London Muslims donate 10 tonnes of food for homeless at Christmas

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SHAFAQNA – Muslims have donated 10 tonnes of food to feed the homeless across London at Christmas, religious and charity leaders said.

Hundreds of Muslims flocked to the East London Mosque on Friday in a drive to feed London’s homeless during the festive period.

Pictures showed members of the 7,500 strong Muslim congregation donating food as they attended Friday prayers at the mosque in Whitechapel.

Members of the congregation stood proudly in front of crates of shopping bags filled with rice, pasta, cereals and other tinned goods, ready to be distributed to people living on the street.

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Members of the congregation pose with food packages outside the mosque (Ben Stevens)

Organisers estimated that over seven tonnes of food were donated with local businesses, schools, a university and leaders from other faiths chipping in.

More than 90 per cent of the food, which will be given to homeless charity Crisis, will go to non-Muslims, with Christian Reverend Gary Bradley describing the drive as “all faiths working together for a common humanity.”
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Muslim aid volunteers package the donated food for the homeless (Ben Stevens)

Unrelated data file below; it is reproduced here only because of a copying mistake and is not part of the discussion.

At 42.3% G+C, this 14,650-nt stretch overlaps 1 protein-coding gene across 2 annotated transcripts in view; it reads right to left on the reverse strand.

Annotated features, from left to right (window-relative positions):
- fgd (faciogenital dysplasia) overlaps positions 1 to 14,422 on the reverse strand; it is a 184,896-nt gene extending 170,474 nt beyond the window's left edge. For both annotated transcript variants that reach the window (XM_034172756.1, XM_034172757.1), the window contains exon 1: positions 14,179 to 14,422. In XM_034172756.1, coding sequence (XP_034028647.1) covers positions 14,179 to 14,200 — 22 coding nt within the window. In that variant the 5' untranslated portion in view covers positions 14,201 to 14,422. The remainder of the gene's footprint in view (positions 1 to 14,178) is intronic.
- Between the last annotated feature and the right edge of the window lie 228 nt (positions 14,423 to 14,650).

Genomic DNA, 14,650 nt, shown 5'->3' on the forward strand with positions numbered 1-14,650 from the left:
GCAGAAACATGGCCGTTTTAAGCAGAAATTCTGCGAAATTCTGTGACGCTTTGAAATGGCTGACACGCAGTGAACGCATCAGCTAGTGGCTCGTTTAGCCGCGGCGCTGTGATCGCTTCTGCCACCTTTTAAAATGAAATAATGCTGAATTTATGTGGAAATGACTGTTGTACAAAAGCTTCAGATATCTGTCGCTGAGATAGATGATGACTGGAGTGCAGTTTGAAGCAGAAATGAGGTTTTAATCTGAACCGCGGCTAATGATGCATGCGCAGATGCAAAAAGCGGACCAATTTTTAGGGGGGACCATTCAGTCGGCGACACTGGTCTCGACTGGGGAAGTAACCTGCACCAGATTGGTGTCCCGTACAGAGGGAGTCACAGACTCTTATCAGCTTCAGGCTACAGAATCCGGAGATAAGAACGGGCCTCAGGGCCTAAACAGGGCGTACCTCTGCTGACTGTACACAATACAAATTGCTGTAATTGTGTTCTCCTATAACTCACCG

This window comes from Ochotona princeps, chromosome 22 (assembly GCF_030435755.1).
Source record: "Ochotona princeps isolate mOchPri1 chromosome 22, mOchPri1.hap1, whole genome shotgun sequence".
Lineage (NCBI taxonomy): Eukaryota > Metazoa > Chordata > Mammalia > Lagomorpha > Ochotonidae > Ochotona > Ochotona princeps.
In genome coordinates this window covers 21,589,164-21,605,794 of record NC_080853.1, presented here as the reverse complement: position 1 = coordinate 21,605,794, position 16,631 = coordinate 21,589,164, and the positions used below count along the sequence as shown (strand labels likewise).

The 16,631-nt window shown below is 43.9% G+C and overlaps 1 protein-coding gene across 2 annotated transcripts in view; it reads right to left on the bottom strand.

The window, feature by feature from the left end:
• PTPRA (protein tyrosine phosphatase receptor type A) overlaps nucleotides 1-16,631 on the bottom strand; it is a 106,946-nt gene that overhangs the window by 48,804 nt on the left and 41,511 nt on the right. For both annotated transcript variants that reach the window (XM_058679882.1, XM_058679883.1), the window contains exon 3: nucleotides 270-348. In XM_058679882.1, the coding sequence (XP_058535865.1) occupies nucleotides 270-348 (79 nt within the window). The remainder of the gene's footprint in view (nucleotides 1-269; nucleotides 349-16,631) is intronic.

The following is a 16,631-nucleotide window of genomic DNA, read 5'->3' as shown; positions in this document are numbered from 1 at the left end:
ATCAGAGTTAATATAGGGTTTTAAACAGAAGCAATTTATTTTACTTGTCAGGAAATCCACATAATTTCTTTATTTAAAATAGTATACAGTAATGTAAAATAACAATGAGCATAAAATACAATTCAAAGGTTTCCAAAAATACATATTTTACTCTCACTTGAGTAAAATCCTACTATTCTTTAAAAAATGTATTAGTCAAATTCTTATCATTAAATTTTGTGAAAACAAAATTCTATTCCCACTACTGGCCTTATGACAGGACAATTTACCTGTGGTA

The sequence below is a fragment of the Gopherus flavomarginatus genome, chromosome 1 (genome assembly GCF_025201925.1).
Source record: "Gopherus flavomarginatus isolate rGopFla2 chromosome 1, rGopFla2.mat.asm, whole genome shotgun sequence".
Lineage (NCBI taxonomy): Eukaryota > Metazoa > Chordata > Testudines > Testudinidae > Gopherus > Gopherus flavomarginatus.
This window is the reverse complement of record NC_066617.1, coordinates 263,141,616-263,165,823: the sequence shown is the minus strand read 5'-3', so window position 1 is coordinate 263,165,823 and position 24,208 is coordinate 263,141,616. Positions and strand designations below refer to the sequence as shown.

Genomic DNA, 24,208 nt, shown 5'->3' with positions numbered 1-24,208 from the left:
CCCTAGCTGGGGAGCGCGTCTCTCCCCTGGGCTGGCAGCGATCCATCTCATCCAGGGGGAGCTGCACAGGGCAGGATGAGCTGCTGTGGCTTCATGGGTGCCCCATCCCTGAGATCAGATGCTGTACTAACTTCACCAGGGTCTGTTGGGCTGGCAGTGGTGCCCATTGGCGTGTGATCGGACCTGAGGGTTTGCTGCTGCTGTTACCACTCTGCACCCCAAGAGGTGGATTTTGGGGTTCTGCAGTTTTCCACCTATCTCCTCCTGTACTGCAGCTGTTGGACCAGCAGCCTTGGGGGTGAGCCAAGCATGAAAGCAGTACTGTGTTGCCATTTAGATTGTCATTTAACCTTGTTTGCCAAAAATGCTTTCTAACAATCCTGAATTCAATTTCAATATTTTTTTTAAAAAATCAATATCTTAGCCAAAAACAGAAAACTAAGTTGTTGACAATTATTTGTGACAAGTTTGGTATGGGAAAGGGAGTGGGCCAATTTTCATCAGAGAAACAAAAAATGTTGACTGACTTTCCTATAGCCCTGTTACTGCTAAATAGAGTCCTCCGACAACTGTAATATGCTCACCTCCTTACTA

Shaykh Abdul Qayum, Chief Imam of the East London Mosque, who organised the collection along with charity Muslim Aid, said the drive was inspired by their faith.

He said: “Muslims are inspired by their faith towards helping others in need. It is a religious duty for Muslims to try to help others, irrespective of a person’s faith or background.

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Bernadette Hegarty of St Pauls, Bow Common Church helps Muslim Aid volunteers (Ben Stevens)

“This compassion is truly reflective of what Islam stands for.”

He added: “In the cold winter months when we have the luxury of a home and hot food, it’s easy to forget about others that are in dire need around us. So it is in that spirit we take part in this big food drive.”

The number of people sleeping rough in the UK has risen dramatically, with government figures estimating that over 3,500 people slept on the streets each night last year, an increase of 30 per cent compared to 2014.

The charity Centrepoint warns that 25,000 young people could be at risk of homelessness this Christmas.

 

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